Thiocyanate was found in the urine of non-exposed people at average concentrations of 2.16 mg/litre urine for non-smokers and 3.2 mg/litre urine for smokers (Chandra et al., 1980). Urinary excretion of thiocyanate was monitored in a man after ingestion of about 3–5 g potassium cyanide (15–25 mg cyanide/kg body weight) (Liebowitz & Schwartz, 1948; ATSDR, 1997). The results indicated that the patient excreted 237 mg of thiocyanate over a 72-h period. This quantity was substantially more than the normal average amount of thiocyanate in urine, which varies from 0.85 to 14 mg/24 h (ATSDR, 1997).
After administration of an intravenous dose of 3–4 mg potassium cyanide to beagle dogs, blood levels decreased in a manner consistent with first-order elimination kinetics for the first 80 min (Bright & Marrs, 1988). The half-time for this phase was about 24 min, corresponding to an elimination rate constant of 0.03/min. After 80 min, the blood cyanide concentrations fell at a slower rate, with a half-time of 5.5 h. In rats, after a single oral dose, the blood elimination half-time of cyanide was 14.1 min, corresponding to a rate constant of 0.05/min (Leuschner et al., 1991).
Some chemical properties of other cyanides are given in Table 2. Copper cyanide is a white to cream-coloured solid. Its common name is cuprous cyanide, and its synonym is cupricin. Potassium silver cyanide occurs as white crystals; its common synonym is potassium dicyanoargentate. It is sensitive to light. Sodium ferrocyanide decomposes at 435 °C, forming sodium cyanide.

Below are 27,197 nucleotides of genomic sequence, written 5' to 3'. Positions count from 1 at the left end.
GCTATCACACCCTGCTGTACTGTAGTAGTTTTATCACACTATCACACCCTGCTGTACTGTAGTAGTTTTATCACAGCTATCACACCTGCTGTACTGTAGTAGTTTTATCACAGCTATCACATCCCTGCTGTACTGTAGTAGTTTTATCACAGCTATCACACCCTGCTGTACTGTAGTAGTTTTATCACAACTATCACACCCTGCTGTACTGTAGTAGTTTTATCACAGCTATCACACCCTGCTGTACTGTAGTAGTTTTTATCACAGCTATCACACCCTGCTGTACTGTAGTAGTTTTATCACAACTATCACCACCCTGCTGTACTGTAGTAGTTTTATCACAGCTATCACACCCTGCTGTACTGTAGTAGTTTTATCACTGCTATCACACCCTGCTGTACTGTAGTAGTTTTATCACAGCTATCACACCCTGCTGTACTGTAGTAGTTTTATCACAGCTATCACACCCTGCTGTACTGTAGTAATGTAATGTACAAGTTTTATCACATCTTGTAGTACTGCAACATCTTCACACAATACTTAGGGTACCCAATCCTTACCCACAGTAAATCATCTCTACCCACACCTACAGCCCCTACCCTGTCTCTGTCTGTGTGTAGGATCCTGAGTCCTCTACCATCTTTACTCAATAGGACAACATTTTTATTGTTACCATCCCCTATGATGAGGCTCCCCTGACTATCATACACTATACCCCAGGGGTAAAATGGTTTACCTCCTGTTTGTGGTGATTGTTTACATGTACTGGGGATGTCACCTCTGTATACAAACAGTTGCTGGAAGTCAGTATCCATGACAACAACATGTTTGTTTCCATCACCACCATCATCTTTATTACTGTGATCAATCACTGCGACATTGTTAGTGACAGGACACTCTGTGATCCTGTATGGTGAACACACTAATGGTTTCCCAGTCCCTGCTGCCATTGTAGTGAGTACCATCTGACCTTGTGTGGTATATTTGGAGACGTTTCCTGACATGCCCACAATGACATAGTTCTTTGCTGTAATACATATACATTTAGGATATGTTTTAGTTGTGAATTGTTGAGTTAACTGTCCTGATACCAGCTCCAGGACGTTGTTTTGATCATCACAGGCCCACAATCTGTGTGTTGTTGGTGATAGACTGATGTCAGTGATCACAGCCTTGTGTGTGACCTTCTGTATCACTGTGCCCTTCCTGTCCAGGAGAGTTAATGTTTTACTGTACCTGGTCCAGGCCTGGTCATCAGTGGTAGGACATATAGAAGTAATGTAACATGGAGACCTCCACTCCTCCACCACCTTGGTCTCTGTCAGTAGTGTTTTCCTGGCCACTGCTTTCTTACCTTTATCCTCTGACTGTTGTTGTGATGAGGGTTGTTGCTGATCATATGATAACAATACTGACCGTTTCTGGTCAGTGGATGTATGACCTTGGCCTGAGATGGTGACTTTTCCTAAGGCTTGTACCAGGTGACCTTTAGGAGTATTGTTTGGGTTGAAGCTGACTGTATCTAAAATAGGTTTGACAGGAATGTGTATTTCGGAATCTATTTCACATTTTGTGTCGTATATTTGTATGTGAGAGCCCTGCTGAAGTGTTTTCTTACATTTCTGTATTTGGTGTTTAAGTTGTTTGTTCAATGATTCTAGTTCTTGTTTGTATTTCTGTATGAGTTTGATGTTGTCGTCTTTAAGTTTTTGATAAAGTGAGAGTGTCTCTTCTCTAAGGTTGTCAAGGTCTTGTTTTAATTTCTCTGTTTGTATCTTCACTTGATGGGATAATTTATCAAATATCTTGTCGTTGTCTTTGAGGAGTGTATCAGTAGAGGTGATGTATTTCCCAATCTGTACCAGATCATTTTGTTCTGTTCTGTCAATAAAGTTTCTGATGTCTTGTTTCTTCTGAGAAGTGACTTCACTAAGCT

Cyanides in environmental media are usually collected in sodium or potassium hydroxide solution and measured by spectrophotometry (Agrawal et al., 1991), colorimetry, or ion-specific electrode or by headspace gas chromatography with a nitrogen-specific detector or electron capture detector (Maseda et al., 1989; Seto et al, 1993). Cyanide in aqueous matrices is usually measured by colorimetric, titrimetric (US EPA, 1983), or electrochemical methods after pretreatment to produce hydrogen cyanide and absorption in sodium hydroxide solution. Total cyanide (irrespective of origin) includes all of the available cyanide in a sample; in drinking-water, it is measured by semi-automated colorimetry (EPA Method 335.4) as well as by selective electrode, ultraviolet/distillation/spectrophotometry, and ion chromatography (EPA Method 300.0) (US EPA, 1993a). Free cyanide can also be determined by one method (SM-4500-CN-F) approved for drinking-water compliance monitoring analysis that does not require distillation, the specific ion electrode method (US EPA, 2003a). Weak acid dissociable cyanide analysis (used principally by the precious metals mining industry) includes those cyanide species liberated at moderate pH 4.5, such as aqueous hydrogen cyanide and cyanide anion, the majority of copper, cadmium, nickel, zinc, silver, and tin complexes, and others with similar low dissociation constants. Weak acid dissociable cyanide can be determined in wastewaters by a ligand exchange/flow injection/amperometric technique (EPA Method 1677) (Milosavlievic et al., 1995; US EPA, 1997).
Hydrogen cyanide is principally produced by two synthetic catalytic processes involving the reaction of ammonia and natural gas (or methane) with or without air. It is also obtained as a by-product in the production of acrylonitrile by the ammoxidation of propylene, which accounts for approximately 30% of the worldwide production of hydrogen cyanide.
No effects were noted in Sprague-Dawley rats fed potassium cyanide at concentrations up to 187.5 mg/100 g diet (750 mg cyanide/kg diet) for 56 days. On protein-deficient diets, the lowest body weight gain was obtained at the highest dietary cyanide concentration (Tewe & Maner, 1985).